Demand This figure shows a demand curve for gasoline A rise in the price, ceteris paribus, brings a decrease in the QD and a movement along the demand curve. D Price # gallons per week

Demand A D-curve is also –Willingness-to-pay curve. –Willingness to pay measures marginal benefit. D Price # gallons per week

Demand A Change in Demand  The quantity of the good that people plan to buy changes at each and every price, so there is a new demand curve.  When demand increases, QD increases at each and every price the demand curve shifts rightward.  When demand decreases, QD decreases at each and every price the demand curve shifts leftward.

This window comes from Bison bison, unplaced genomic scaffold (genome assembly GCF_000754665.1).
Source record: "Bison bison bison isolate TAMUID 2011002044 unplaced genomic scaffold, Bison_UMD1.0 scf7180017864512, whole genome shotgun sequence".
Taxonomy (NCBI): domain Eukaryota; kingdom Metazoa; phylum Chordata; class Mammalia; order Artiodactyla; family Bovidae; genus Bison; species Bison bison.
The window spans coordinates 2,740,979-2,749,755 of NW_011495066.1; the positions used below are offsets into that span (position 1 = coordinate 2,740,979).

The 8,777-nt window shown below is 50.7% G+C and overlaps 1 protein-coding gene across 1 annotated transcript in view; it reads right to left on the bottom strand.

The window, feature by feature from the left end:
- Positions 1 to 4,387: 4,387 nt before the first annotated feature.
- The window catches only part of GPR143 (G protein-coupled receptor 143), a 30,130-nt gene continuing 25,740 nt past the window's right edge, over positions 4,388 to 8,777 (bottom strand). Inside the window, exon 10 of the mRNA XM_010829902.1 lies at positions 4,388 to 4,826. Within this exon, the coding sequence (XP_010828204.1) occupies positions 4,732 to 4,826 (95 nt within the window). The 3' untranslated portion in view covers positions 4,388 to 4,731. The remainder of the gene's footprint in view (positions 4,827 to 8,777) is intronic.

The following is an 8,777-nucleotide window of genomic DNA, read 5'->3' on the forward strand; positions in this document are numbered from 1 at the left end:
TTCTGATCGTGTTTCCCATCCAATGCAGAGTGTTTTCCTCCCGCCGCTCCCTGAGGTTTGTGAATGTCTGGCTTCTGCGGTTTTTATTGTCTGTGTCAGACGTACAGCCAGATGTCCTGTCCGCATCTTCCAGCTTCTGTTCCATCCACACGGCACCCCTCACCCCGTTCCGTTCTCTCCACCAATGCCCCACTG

Demand Change in Demand vs. Change in Quantity Demanded

Factors that change demand 1.Prices of related goods  substitute in consumption  complement in consumption 2.Income  Normal good  Inferior good  Luxury good 3.Expected future prices 4.Population 5.Taxes on buyers 6.Consumer preferences

If the price of Coca-Cola increases, the demand for Coca-cola would: 1.Shift right 2.Shift left 3.Not change

If the price of Pepsi increases, the demand curve for Coca-cola will 1.Shift right 2.Shift left 3.Not change

Which of the following would decrease the demand for bread? 1.Higher incomes if bread is an inferior good 2.The expectation that bread prices will fall next week 3.Higher prices for peanut butter. 4.All of the above.

If people receive new information leading them to believe that the price of gasoline will rise sharply next week, the demand for gasoline this week will: 1.Increase and shift right. 2.Decrease and shift left. 3.Not change.